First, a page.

While many adults find PNF or Contract / Relax stretching an effective way to increases their mobility, I do not believe that this technique should be used in students under the age of 16. Many major muscles, including the hamstrings and quadriceps attach onto major growth plates. Aggressive stretching during periods of growth may result in Avulsion Fractures (where a fragment of bone is torn away from the main bone). These injuries are often hard to rehab and often require a long time off dancing to do so.
9. Why can some people do it easily and others can't?
Physiologically, we are all different. Some people naturally have more mobility in their ligaments than others and will find it easy to go into some positions. Often the ones who find it easy need the most care, as their ligaments will be less resilient long term. I have seen many students posting photos of their excessive mobility online who I suspect have undiagnosed Ehlers-Dalos Syndrome. If a student has this condition, it is even more important to ensure that their training does not over stretch their already weak tissues.
Classifications vary, but it is important for all teachers to know the differences between the following:
Individuals with more mobility in their joints will often also find it harder to sustain a good postural position, resulting in constantly sore lower back and neck muscles. Those with Joint Hypermobility Syndrome or Ehlers Danlos Syndrome may also have issues with their bladder and bowel as all of their connective tissue is affected.
If you are involved in training young students it is very important to be aware of the possible dangers that exist, and to understand that training young adolescents is different than training adults. It is our responsibility to learn the safest possible ways for them to achieve their goals, as well as educating them on the appropriateness of their goals to their chosen career. This is why I am putting so much effort into developing comprehensive teacher training courses to give teachers and health professionals the skills to help students do amazing things safely.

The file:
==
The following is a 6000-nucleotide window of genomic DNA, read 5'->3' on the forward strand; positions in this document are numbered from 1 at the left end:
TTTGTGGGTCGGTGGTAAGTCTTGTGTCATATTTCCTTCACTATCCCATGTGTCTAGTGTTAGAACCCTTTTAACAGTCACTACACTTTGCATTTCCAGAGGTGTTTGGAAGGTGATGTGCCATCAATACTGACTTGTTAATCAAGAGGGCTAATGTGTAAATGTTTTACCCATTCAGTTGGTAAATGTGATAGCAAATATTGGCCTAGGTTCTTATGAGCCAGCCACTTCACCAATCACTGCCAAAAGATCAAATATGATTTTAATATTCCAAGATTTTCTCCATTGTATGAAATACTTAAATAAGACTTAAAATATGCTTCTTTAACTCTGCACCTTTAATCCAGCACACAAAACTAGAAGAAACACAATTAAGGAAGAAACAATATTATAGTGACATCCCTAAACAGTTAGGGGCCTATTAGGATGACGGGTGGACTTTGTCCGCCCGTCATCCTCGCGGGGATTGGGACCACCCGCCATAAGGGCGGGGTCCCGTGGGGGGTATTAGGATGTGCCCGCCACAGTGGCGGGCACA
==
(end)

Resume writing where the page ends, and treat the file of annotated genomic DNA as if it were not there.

I am very worried about what is going on in some "master classes" and workshops where average kids are being forced into positions, with the promise that it will make them famous - when in reality it is more likely to injure them. Forceful over stretching in one session is not the way to get more mobile.
Over stretching excessive joint mobility is different to excellent flexibility and is not a requirement for success as a professional dancer. We need to be thinking of our students as human beings with so much potential, not just disposable performing ponies. I can say for sure that if I am ever blessed with a daughter I will certainly not be letting her put her body at such risk for the sake of someone else's entertainment. There will always be someone who is willing to do this - but I anticipate a very long life and I would rather she enjoy all of it!
I also do not subscribe to the suggestion that performing at an elite level has to result in long term damage! My focus is on giving athletes long, sustainable careers, where their body is continually honed, refined, and specifically trained to achieve the ultimate level of performance. This in turn makes them an exceptionally high functioning human being beyond their performing career. This does take time and effort, but the results are well worth it.
I hope this all makes sense, and answers all of the questions that have been put forward. I will continue adding articles on this topic, so keen to hear your feedback, and anything I may have missed!